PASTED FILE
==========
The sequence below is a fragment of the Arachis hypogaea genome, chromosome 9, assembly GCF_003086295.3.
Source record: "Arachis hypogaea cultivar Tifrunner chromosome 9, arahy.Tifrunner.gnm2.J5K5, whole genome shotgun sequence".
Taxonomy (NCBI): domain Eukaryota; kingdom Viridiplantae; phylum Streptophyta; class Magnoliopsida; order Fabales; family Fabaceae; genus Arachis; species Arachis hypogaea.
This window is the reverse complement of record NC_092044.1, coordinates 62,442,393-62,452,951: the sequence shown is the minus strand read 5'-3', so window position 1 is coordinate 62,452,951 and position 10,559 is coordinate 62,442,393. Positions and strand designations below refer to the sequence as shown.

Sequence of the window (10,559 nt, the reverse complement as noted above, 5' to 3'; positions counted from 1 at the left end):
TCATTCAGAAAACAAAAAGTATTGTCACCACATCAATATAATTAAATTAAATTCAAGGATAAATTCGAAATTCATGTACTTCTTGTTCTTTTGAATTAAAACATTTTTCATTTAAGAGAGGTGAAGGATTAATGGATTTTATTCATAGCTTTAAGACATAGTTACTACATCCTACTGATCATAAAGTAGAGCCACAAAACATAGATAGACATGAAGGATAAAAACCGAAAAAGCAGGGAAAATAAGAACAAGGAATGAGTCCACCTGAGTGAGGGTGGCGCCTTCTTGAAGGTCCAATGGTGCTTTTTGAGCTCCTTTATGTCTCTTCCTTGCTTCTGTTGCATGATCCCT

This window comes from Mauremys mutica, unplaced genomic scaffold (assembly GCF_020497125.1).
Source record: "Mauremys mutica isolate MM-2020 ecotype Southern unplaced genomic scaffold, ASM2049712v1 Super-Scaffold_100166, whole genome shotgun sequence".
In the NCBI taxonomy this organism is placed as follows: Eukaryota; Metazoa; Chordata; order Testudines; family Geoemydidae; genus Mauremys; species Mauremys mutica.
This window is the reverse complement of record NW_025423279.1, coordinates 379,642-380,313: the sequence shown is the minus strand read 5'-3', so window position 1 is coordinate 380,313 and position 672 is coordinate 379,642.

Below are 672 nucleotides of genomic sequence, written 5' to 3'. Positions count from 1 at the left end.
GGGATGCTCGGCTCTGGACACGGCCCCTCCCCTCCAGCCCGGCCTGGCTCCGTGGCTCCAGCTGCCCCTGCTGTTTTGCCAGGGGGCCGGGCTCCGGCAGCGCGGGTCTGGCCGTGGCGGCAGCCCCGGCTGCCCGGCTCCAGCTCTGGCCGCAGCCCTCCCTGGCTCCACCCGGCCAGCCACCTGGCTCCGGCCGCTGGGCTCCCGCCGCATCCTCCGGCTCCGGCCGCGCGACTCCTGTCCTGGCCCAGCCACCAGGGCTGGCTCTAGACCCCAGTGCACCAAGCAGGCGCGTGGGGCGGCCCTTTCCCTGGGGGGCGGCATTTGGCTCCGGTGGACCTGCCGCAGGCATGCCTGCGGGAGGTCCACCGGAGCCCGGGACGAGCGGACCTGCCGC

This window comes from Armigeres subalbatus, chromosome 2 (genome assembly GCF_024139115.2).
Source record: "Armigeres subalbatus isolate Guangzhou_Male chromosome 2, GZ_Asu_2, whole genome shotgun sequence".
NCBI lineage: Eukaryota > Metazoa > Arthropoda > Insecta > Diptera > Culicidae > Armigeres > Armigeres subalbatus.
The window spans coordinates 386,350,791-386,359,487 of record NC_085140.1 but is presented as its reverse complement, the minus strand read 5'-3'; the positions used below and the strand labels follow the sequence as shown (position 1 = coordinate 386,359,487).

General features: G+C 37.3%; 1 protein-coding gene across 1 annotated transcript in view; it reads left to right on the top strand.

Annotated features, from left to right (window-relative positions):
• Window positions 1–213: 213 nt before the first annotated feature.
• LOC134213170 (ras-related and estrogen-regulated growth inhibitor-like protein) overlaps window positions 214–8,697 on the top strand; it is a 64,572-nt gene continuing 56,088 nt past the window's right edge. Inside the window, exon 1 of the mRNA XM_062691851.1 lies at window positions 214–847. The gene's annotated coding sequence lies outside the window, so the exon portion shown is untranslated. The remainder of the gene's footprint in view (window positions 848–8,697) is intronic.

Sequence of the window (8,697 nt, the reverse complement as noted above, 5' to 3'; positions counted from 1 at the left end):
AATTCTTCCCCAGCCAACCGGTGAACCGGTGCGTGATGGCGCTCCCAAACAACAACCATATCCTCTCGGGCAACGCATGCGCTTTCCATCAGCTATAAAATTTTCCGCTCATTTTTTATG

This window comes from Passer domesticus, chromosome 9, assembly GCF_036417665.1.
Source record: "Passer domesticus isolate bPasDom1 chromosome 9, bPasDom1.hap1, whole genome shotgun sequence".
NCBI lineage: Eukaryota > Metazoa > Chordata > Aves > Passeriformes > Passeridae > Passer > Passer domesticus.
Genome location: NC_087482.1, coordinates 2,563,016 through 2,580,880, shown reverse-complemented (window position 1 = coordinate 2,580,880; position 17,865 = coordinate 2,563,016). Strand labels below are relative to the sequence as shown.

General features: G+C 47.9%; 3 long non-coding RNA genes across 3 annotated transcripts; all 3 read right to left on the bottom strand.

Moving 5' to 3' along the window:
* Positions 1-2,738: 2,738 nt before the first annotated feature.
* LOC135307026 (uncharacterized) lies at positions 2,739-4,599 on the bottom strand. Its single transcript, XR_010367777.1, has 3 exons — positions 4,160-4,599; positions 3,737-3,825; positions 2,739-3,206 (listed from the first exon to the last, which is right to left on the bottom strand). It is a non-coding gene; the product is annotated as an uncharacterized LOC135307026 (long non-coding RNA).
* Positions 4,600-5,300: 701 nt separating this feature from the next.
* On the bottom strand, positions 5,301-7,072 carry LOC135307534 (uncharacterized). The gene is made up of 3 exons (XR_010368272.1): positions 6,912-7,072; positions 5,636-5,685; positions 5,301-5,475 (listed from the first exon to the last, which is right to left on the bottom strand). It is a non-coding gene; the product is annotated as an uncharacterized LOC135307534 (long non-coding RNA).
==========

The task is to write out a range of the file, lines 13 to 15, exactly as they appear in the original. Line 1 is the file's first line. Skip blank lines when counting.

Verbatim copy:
This window comes from Armigeres subalbatus, chromosome 2 (genome assembly GCF_024139115.2).
Source record: "Armigeres subalbatus isolate Guangzhou_Male chromosome 2, GZ_Asu_2, whole genome shotgun sequence".
NCBI lineage: Eukaryota > Metazoa > Arthropoda > Insecta > Diptera > Culicidae > Armigeres > Armigeres subalbatus.